A buyer’s persona is a generalised example of your ideal customer. It includes the personality, demographics and motivations of the individual. This allows you to identify the traits and habits of your target customer to better appeal to them throughout your marketing.
There a 4 reasons why you should create a Buyer’s Persona:
- Clarification of who you think your target customer is
- To understand more about the customer your targeting
- To identify your customer for the first time
- To target a new market and therefore a completely new customer
There are a number of different groups of individuals that you should consider asking questions to to create your Buyer’s Persona:
1. Customers – Use both customers that have had a good experience with your business and those that haven’t. This will allow you to get an understanding of what users find difficult about your product or service and what they are happy about.
- Will be the most useful individuals as they will want to involve themselves in improving a product they use.
- Ensure that they understand that their input is highly valued and will have an impact on future decisions.
- No incentive may not need to be offered as the customer will value the discussion as a way for them to tell you about their challenges and their world.
2. Prospects – Individuals that have not yet purchased from you or know very little about your offering will allow for a different opinion towards personas.
- Can be from a list of current prospects.
- Data you have on them might help you to understand their demographics.
3. Referrals – Known contacts who might fit into your target personas can be used to gain a deeper understanding of potential customers
- LinkedIn can provide a great starting place with mutual connections allowing you to be introduced to individuals that might fit your target persona.
Once you know which of these types of interviewees should be used, a better response rate can be achieved through a number of methods.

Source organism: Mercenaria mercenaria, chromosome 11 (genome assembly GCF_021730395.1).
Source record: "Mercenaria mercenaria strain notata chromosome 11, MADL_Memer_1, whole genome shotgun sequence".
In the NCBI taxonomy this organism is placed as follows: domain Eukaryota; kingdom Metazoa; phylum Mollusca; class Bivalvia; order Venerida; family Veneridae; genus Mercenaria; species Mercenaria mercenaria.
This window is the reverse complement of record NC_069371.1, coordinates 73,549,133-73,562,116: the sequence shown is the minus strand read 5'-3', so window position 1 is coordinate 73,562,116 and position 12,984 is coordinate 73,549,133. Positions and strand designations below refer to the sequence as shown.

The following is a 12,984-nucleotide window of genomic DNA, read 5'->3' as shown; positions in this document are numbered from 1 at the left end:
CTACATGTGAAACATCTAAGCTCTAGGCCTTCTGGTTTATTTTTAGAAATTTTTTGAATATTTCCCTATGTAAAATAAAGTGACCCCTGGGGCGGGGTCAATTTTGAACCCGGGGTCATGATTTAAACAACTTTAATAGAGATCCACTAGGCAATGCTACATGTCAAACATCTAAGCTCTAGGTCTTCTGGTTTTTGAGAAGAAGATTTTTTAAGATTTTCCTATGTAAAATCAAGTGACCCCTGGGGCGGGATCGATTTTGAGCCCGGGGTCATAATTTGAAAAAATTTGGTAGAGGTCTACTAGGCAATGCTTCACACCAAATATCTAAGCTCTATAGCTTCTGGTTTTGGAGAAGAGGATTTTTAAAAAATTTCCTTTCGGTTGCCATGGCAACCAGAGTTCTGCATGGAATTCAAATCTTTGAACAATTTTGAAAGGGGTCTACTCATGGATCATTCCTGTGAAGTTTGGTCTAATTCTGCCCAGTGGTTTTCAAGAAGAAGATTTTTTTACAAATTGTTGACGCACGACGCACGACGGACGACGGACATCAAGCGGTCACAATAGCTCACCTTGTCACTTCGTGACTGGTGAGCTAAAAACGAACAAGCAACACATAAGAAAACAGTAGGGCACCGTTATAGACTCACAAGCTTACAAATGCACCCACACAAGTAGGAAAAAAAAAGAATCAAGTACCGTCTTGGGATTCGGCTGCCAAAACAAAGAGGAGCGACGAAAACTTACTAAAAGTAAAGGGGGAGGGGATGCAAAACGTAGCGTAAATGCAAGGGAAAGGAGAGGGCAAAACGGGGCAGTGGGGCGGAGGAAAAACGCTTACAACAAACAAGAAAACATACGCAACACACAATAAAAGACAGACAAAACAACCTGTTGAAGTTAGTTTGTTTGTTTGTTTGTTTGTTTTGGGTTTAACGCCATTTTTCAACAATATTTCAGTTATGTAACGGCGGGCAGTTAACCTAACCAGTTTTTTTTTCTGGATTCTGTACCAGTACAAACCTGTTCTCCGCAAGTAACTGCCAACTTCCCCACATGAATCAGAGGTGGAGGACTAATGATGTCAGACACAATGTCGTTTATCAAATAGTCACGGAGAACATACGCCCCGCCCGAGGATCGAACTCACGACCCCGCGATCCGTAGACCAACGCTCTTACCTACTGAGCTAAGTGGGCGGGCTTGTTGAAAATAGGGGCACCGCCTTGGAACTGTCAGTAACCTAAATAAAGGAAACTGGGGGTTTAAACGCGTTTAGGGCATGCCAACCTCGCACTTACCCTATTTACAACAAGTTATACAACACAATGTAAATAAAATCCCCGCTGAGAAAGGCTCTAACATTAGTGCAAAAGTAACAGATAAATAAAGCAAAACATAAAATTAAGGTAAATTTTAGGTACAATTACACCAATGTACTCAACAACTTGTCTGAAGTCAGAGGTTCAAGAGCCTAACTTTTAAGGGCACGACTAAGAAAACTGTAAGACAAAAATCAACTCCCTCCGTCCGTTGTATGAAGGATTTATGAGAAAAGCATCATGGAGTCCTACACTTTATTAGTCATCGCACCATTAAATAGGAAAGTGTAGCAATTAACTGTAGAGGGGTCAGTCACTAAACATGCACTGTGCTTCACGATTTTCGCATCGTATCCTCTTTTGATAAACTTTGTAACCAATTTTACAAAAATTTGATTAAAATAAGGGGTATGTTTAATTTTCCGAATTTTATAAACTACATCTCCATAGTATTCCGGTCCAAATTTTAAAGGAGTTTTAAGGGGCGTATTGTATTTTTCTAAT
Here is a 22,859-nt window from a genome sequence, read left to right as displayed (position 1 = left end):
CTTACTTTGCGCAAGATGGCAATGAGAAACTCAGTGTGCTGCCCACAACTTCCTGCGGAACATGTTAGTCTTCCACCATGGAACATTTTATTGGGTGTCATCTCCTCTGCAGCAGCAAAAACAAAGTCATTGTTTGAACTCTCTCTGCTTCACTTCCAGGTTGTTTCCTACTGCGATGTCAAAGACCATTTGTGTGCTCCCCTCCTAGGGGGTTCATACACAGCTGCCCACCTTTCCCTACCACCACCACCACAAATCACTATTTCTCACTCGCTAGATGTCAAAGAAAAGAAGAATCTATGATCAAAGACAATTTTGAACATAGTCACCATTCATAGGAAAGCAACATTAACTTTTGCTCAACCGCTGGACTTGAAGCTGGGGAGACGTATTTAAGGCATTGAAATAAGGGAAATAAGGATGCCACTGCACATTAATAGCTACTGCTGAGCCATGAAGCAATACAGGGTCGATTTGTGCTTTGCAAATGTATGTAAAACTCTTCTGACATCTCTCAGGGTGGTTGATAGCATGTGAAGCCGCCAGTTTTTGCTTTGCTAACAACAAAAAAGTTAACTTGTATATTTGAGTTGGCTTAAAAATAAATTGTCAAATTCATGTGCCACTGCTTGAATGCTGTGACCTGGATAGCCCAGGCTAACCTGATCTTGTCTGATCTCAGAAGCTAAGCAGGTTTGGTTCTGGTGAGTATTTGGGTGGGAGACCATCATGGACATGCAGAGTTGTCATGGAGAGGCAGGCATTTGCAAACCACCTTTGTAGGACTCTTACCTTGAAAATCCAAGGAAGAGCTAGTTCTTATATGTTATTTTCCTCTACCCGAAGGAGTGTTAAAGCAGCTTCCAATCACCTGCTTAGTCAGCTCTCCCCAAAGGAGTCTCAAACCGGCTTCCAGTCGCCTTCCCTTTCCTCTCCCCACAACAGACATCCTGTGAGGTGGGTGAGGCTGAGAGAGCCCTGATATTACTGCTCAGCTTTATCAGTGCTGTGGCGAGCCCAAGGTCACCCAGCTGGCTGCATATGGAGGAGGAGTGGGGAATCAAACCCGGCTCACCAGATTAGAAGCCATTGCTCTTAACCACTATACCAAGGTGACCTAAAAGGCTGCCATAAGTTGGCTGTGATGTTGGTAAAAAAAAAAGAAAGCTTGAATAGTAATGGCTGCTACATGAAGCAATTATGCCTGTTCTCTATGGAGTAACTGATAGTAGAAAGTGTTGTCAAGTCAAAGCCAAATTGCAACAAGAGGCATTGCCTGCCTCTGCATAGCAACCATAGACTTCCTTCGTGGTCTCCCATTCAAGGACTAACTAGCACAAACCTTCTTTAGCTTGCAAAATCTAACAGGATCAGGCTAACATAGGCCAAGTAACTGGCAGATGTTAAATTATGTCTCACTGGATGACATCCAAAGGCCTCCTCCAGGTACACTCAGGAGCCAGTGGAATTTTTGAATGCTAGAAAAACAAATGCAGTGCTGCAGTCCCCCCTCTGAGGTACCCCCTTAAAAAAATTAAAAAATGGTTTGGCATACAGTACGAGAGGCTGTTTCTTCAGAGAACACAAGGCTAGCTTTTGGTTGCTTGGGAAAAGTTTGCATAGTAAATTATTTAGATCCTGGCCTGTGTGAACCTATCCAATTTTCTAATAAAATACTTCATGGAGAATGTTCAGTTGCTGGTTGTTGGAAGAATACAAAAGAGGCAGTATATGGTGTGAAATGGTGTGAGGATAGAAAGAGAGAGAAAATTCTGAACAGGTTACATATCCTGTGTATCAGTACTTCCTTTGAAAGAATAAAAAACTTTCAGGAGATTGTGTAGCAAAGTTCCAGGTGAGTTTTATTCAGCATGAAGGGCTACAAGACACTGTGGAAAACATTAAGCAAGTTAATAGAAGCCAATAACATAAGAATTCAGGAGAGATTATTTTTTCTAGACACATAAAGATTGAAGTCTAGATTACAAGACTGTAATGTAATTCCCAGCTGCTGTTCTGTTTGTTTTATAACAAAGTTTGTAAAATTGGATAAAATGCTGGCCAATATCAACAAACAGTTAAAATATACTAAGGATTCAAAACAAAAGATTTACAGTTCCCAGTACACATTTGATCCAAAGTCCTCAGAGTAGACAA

- Focus on learning – They will be discussing themselves and their lives rather than being sold your product or service.
- Using incentives – Can be great in rewarding individuals for taking their time to talk to you and can be as simple as a gift card from Amazon.
- Ease of use – All preparations should be made around the interview to make it as convenient as possible with suggested but flexible dates and reminders.
At least 5 interviewees should be used to gain an in-depth understanding of your buyer’s persona.
The questions asked to the individuals should centre on their personal background, business life, motivations and media sources.
Below are examples to help you get started.
- What is your job title?
- What responsibilities do you have?
- What forms a typical workday for you?
- What skills are required to do your job?
- How is success measured in your role?
- What do you enjoy most about your job?
- Who do you report to?
Industry and Business:
- What is the size of your company?
- What industry is your company operating in?
- What organisational goals do you have?
- Why are these goals important?
- How are you achieving these goals?
- What are your biggest challenges?
- What success have you had in overcoming these challenges?
- Who is responsible for buying products or services like ours?
- What are the biggest complaints that you have about our product or service?
- What changes must be implemented to overcome these complaints?
- What news sites or newspapers do you read?
- What blogs do you read?
- Do you belong to any social, professional or networking groups?
- Do you attend industry events, conferences or trade shows?
- What type of information do you engage with most?
- How did you find out about our company?
The answers to these questions will form the basis of your buyer’s persona and help you to refine your marketing. It will allow you design targeted content that resonates most with the audience and draws on their goals, challenges and fears.